5. Have a defined company purpose
Strong corporate social responsibility (CSR), as well as environmental, social and governance (ESG) credentials, are vital to attracting Millennials and Gen Z, according to Marc Goldberg, vice-president, financial shared services, and the former global head of sourcing and procurement at Dun & Bradstreet. “We know that Millennials and junior members of the team want change,” he says.
“If organisations aren’t purpose- driven with strong CSR and ESG policies, then switched-on Millennials could potentially leave or not join the organisation in the first place. “If organisations turn their backs on these driven, focused aged groups, they’ll miss out on a whole generation of talent. This extends to other policies such as modern day slavery, diversity and inclusion, and pro-bono work.” Goldberg suggests involving young people in helping to shape policy around such topics, and enabling them to become part of the solution and future- looking strategies.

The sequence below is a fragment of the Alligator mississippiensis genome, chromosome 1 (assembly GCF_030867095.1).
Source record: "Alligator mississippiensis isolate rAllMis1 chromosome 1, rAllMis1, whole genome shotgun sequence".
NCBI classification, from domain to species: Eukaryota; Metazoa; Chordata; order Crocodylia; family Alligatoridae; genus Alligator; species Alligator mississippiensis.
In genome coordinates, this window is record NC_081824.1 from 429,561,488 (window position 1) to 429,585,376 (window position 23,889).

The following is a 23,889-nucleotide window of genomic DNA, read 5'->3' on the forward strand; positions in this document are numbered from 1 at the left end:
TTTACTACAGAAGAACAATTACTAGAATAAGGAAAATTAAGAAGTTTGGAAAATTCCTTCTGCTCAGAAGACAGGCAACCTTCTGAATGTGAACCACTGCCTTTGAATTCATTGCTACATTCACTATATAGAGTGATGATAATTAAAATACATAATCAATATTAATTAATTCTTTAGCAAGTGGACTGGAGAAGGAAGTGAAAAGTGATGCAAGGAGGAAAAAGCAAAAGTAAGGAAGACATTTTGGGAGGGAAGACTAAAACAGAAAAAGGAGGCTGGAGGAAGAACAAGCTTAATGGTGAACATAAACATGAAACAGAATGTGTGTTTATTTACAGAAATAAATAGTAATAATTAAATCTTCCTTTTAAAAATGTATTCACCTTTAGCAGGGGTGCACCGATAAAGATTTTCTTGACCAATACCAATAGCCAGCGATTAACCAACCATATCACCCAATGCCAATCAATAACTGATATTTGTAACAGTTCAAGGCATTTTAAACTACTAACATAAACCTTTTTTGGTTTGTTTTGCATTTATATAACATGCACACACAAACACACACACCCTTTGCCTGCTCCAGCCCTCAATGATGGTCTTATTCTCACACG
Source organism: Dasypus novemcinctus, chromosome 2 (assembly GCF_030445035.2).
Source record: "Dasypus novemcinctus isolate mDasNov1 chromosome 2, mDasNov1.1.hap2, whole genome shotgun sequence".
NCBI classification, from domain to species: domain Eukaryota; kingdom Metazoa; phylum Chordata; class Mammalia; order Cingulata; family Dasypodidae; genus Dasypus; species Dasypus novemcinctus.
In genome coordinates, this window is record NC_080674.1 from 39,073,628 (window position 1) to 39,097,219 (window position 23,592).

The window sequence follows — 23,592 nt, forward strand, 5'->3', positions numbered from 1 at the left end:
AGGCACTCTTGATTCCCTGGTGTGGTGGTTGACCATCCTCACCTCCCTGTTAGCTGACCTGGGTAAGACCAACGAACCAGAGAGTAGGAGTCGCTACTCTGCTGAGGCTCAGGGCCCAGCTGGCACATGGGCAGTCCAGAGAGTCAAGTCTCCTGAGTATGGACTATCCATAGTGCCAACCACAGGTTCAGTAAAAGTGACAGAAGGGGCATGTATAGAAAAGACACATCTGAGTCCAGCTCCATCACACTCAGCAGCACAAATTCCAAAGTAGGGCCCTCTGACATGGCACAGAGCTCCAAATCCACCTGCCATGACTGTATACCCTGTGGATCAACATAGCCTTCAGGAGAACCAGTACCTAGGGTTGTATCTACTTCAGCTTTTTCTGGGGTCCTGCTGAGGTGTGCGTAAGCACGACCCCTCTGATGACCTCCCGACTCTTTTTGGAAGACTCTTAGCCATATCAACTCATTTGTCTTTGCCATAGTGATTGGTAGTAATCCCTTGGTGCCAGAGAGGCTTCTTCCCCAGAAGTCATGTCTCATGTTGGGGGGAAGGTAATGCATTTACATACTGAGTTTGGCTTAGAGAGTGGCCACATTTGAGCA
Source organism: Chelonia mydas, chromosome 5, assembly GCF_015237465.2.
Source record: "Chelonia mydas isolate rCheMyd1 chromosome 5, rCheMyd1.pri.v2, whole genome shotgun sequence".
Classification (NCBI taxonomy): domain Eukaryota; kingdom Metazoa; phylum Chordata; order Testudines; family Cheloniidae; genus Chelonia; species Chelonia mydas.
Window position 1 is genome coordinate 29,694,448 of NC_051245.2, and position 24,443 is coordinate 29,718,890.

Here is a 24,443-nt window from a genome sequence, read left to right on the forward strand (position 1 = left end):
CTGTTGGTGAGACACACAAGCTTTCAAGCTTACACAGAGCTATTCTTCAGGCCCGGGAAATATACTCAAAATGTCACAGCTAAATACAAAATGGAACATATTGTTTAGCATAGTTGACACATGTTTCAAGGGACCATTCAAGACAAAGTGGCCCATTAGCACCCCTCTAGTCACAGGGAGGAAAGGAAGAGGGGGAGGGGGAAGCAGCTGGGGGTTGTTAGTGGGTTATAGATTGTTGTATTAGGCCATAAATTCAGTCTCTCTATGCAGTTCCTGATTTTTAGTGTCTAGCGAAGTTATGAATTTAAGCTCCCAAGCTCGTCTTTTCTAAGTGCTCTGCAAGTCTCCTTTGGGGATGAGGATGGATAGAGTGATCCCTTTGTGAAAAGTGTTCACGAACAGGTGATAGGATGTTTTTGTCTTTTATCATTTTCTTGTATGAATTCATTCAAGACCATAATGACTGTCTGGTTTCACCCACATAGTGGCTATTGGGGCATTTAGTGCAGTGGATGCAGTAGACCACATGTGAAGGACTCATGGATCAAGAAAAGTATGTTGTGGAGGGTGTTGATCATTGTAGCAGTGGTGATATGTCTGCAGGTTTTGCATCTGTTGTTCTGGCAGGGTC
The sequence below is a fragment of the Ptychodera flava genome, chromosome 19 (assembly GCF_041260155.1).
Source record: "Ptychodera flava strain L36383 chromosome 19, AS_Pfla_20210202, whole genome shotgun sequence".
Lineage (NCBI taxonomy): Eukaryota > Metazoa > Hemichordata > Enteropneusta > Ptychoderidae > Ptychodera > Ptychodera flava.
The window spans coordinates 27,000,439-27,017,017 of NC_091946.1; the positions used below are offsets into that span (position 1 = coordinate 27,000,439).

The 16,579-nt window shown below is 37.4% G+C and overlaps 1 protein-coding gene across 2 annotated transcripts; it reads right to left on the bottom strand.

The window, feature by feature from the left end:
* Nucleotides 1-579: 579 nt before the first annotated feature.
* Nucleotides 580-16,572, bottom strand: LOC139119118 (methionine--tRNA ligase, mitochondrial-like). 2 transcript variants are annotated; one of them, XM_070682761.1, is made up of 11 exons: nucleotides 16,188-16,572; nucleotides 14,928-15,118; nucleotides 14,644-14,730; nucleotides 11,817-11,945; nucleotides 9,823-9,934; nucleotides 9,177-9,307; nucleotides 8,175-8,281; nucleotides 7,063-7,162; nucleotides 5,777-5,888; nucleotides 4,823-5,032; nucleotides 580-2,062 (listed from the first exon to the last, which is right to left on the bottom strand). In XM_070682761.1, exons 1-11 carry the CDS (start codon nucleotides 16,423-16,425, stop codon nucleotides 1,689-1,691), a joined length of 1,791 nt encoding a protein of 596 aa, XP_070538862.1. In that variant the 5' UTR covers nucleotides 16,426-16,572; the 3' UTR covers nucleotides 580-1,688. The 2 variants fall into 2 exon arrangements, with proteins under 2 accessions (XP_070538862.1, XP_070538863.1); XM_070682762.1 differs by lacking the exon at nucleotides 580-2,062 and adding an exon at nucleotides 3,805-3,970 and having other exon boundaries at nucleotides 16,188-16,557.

6. Target the next generation
“We work with a charity that has done research around this, and 11-to 14-year-olds can only name an average of 10 jobs, and they have never even heard of procurement or supply chain,” says Neil Clark, an interim procurement manager who heads up education liaison for CIPS South of England branch. In the longer term, procurement needs to raise its profile among younger people, he says, and “the best way to do this is to get in front of them and tell them what we do”.
When this happens, there is interest, he says, such as during a session in a local further education college. “There were 30 people and at the end of the session three people came up to talk to us,” he says. But the issue is that there is a shortage of professionals willing to take on such exercises. Clark recommends that in order to overturn a reliance on people falling into the profession, organisations and individuals need to actively push procurement to graduates, students and much younger people as part of a consistent and long-term campaign to sell the appeal of the profession.